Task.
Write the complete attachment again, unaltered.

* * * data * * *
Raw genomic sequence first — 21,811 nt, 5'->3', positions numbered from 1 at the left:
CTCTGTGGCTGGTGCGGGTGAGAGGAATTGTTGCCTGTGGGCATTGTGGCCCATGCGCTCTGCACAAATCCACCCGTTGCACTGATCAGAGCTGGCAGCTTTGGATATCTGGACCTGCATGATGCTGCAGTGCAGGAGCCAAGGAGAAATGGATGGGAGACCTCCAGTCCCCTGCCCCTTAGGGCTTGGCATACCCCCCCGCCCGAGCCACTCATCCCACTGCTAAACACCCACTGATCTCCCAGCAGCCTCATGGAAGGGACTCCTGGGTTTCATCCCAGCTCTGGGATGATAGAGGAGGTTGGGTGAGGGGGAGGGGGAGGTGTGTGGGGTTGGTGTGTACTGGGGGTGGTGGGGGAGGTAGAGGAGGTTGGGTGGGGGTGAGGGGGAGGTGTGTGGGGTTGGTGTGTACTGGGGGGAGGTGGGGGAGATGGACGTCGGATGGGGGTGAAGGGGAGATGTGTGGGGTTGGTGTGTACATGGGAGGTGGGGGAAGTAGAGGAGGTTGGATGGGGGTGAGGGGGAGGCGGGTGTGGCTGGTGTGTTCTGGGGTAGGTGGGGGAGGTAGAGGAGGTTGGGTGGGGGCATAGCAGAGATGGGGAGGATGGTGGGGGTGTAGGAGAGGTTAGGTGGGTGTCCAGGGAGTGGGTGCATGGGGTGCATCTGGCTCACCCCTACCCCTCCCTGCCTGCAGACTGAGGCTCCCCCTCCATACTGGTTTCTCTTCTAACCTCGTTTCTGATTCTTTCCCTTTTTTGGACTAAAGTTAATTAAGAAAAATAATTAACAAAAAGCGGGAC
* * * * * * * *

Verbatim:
Raw genomic sequence first — 21,811 nt, 5'->3', positions numbered from 1 at the left:
CTCTGTGGCTGGTGCGGGTGAGAGGAATTGTTGCCTGTGGGCATTGTGGCCCATGCGCTCTGCACAAATCCACCCGTTGCACTGATCAGAGCTGGCAGCTTTGGATATCTGGACCTGCATGATGCTGCAGTGCAGGAGCCAAGGAGAAATGGATGGGAGACCTCCAGTCCCCTGCCCCTTAGGGCTTGGCATACCCCCCCGCCCGAGCCACTCATCCCACTGCTAAACACCCACTGATCTCCCAGCAGCCTCATGGAAGGGACTCCTGGGTTTCATCCCAGCTCTGGGATGATAGAGGAGGTTGGGTGAGGGGGAGGGGGAGGTGTGTGGGGTTGGTGTGTACTGGGGGTGGTGGGGGAGGTAGAGGAGGTTGGGTGGGGGTGAGGGGGAGGTGTGTGGGGTTGGTGTGTACTGGGGGGAGGTGGGGGAGATGGACGTCGGATGGGGGTGAAGGGGAGATGTGTGGGGTTGGTGTGTACATGGGAGGTGGGGGAAGTAGAGGAGGTTGGATGGGGGTGAGGGGGAGGCGGGTGTGGCTGGTGTGTTCTGGGGTAGGTGGGGGAGGTAGAGGAGGTTGGGTGGGGGCATAGCAGAGATGGGGAGGATGGTGGGGGTGTAGGAGAGGTTAGGTGGGTGTCCAGGGAGTGGGTGCATGGGGTGCATCTGGCTCACCCCTACCCCTCCCTGCCTGCAGACTGAGGCTCCCCCTCCATACTGGTTTCTCTTCTAACCTCGTTTCTGATTCTTTCCCTTTTTTGGACTAAAGTTAATTAAGAAAAATAATTAACAAAAAGCGGGAC